Ken Russell: Filmmaker, Photographer
Sadly Ken Russell died December 2011.
For more than 40 years, Ken Russell has directed some of the most provocative, controversial, and memorable films in British cinema, including Women in Love, The Music Lovers, Tommy, and Altered States. Lesser known is his working life as a photographer, which spans three intense years and crosses over into his early film career.
This exhibition from Ken Russell’s archive at the TopFoto image library, would not have existed had not Alan Smith, (TopFoto’s owner) insisted on taking the negatives away again after showing them to Russell for identification after they were unearthed in the TopFoto archives in 2005. A few months later, Russell’s house burned to the ground, most of his original scripts and research were destroyed.
From 1954 to 1957, after giving up on his career as a ballet dancer, Russell freelanced as a photographer. Submitting work to the Pictorial Press agency, his photographs appeared in publications such as Illustrated Magazine and Picture Post. He trained in photography at Walthamstow College. “You learned about texture, form and pattern, which I promptly discarded.”
Russell’s “cinematic eye” is in early evidence in his photographic work, as he starts to draw mini-dramas within the single frame; his series of Portobello scenes, snapshots from the everyday, reveals a sensitive humanity, whilst the voyeur and viewed are intertwined. The subjects are often aware of their part in the photograph, as if the photographer is directing the natural action, whilst remaining candid… However, this more candid work is very different from the work emerging from the Troubadour; surreal compositions created with the help of the Troubadour coffee girls expose Russells linear intelligence “They’re a bit odd and they’re of their time,” says Russell. “Some are a bit abstract or surreal.” Through the 50′s and 60′s the Troubadour was one of THE centres of London intellectual and artistic life. Ken Russell recruited staff for his first shorts here, and it was here that he became friends with Oliver Reed, and the path to his film career was set.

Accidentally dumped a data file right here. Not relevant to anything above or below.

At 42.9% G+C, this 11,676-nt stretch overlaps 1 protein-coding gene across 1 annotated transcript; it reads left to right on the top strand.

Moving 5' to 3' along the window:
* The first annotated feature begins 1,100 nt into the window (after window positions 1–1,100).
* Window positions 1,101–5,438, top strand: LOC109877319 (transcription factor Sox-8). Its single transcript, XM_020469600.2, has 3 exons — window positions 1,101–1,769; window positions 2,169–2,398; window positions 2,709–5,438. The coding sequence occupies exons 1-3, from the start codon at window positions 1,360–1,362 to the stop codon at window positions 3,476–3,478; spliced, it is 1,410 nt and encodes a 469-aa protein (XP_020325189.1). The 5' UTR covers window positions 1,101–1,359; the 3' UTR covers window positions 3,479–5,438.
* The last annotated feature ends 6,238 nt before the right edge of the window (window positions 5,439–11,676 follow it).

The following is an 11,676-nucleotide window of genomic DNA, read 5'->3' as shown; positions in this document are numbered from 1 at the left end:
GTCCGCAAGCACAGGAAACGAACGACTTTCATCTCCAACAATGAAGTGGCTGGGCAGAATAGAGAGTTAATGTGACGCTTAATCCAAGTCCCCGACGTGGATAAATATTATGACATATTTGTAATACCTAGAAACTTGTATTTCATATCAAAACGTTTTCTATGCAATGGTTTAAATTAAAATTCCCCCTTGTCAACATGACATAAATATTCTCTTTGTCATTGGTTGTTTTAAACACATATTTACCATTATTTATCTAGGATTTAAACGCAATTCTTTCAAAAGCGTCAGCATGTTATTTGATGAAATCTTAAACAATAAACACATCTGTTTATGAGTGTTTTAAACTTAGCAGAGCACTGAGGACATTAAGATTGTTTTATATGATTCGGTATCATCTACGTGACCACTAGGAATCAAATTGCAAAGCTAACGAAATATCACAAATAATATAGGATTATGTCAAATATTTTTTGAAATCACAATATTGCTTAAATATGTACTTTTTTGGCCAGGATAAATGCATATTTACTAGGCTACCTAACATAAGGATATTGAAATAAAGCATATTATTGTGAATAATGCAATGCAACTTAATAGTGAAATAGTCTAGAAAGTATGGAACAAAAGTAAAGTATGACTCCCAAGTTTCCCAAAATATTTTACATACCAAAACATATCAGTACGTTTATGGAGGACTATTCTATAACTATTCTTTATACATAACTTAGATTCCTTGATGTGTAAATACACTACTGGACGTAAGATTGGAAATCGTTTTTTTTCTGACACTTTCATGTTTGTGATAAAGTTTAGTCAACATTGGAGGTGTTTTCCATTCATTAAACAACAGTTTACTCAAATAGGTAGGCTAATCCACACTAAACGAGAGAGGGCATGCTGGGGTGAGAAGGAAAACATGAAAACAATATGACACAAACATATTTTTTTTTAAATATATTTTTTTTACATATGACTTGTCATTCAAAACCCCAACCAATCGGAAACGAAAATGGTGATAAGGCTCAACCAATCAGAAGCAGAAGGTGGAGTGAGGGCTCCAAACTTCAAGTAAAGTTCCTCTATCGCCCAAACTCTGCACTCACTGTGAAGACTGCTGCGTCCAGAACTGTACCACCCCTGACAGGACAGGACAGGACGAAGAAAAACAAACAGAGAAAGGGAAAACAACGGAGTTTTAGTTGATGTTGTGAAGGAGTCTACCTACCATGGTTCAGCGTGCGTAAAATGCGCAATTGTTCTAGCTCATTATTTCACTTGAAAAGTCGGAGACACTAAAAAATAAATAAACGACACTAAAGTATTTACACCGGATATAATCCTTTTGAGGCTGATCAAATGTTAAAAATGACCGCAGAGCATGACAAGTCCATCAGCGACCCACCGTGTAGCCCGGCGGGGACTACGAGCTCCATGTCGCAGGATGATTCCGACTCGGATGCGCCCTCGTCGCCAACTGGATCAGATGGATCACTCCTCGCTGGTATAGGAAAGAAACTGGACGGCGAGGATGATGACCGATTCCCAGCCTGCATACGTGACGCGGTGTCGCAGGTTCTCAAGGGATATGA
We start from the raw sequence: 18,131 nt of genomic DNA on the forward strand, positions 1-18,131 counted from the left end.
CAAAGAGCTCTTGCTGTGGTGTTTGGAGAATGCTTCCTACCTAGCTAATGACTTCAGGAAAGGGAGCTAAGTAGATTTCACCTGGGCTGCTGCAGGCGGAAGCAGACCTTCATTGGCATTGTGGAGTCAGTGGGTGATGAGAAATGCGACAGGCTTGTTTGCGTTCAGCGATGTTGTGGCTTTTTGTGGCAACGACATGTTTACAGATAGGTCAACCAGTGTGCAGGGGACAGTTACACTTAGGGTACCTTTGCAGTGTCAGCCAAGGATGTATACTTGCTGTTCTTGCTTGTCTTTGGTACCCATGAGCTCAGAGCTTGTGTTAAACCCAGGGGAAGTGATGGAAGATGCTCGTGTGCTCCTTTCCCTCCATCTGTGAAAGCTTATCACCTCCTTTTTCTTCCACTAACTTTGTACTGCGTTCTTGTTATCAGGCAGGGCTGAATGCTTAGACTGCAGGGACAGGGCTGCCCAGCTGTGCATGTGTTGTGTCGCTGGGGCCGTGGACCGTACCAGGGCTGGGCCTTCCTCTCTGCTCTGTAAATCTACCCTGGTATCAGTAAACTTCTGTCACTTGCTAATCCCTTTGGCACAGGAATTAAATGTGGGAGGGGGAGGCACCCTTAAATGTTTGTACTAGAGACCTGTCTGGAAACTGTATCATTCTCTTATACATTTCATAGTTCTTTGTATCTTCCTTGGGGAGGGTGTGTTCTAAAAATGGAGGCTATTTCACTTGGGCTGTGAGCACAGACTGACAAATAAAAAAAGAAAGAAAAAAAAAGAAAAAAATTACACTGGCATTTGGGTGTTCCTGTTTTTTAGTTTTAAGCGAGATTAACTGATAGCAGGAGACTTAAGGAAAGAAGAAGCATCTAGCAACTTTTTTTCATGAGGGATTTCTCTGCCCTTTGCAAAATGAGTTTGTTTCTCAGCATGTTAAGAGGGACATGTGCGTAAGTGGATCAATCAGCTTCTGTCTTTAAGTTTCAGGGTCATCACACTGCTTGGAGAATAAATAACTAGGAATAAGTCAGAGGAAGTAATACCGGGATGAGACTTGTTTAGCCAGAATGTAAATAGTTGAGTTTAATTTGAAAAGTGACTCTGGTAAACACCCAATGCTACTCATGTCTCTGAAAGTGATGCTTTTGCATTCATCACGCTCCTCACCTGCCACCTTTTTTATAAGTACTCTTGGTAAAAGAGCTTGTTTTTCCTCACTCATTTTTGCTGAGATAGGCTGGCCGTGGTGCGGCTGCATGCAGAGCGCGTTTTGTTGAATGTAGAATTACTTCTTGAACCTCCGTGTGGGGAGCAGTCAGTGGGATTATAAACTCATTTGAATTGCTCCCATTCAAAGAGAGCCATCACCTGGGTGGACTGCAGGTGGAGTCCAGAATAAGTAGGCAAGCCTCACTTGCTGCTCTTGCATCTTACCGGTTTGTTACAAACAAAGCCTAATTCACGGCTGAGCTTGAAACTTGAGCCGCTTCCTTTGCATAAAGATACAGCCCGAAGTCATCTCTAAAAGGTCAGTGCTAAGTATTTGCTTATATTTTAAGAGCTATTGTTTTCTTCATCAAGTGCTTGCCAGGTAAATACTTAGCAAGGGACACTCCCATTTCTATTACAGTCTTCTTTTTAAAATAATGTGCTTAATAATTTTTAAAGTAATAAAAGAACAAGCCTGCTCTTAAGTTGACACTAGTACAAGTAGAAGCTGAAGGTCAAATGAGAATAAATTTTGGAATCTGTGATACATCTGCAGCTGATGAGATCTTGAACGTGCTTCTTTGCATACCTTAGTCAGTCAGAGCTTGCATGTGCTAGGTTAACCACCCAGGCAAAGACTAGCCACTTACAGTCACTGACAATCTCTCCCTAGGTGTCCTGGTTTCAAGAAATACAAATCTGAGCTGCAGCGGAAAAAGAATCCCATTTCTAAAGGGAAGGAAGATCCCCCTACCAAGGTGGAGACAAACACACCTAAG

“In a way I was making still films, I suppose. Some of the photographs were catch-as-catch-can. But I learnt the value of the perfect composition. When they sent me the prints I thought, ‘My God, did I take these? They’re not bad.’ Secretly, I think they’re rather special.”
His early work such as the Teddy Girl series have all the characteristic of a “great photographer”, they are iconic images, unearthed at last, and deserve acclaim.
Guardian Observer Article: Sean O’HaganGuardian Observer
Daily Beast New York:
Daily Beast/New York